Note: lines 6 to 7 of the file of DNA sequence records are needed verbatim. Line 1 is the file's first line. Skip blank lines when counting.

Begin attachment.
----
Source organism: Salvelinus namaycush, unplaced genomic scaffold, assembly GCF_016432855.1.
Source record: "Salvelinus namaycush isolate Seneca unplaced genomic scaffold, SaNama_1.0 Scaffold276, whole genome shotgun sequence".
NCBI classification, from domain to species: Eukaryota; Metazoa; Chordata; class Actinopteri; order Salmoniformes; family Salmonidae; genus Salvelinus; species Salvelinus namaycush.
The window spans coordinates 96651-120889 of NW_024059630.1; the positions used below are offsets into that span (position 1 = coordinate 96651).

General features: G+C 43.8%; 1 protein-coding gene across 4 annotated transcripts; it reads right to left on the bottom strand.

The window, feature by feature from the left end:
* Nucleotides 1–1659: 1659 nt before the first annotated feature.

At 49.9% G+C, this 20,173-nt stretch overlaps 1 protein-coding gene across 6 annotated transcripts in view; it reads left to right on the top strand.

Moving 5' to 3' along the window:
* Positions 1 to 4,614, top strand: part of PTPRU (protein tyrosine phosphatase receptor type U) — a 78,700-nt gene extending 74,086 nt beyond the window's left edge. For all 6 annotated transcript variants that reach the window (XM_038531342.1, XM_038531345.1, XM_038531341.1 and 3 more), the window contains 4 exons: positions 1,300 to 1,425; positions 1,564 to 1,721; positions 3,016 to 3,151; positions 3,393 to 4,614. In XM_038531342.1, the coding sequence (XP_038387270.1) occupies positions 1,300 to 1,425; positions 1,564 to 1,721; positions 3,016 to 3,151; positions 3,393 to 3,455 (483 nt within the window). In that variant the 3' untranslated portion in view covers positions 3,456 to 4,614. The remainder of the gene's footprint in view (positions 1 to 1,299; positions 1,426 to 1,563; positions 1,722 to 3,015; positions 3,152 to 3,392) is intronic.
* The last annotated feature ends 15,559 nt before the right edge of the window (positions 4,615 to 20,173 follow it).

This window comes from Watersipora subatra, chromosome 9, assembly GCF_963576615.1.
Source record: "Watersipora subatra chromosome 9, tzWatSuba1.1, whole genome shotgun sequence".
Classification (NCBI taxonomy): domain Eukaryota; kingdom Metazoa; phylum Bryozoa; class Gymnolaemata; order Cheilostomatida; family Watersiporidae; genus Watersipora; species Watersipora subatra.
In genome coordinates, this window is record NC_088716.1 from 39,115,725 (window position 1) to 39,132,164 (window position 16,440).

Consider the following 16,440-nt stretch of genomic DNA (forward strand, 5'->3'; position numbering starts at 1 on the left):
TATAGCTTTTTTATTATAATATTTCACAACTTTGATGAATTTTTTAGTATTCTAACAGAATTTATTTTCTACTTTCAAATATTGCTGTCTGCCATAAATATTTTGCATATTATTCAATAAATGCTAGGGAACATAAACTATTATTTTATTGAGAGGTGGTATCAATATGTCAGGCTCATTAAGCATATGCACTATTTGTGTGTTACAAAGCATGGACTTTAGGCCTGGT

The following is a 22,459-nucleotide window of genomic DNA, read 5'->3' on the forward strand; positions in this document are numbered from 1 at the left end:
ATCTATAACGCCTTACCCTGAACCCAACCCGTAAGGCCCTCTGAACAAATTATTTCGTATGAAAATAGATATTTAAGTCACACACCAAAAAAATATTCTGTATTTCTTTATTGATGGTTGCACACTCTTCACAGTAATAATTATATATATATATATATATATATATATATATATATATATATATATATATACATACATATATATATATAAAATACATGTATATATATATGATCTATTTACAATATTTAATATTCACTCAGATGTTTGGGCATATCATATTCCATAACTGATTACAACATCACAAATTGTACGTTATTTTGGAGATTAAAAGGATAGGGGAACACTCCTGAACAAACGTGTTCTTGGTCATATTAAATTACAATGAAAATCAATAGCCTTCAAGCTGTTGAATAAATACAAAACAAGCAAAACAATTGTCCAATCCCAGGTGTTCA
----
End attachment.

The window, feature by feature from the left end:
* Nucleotides 1–1659: 1659 nt before the first annotated feature.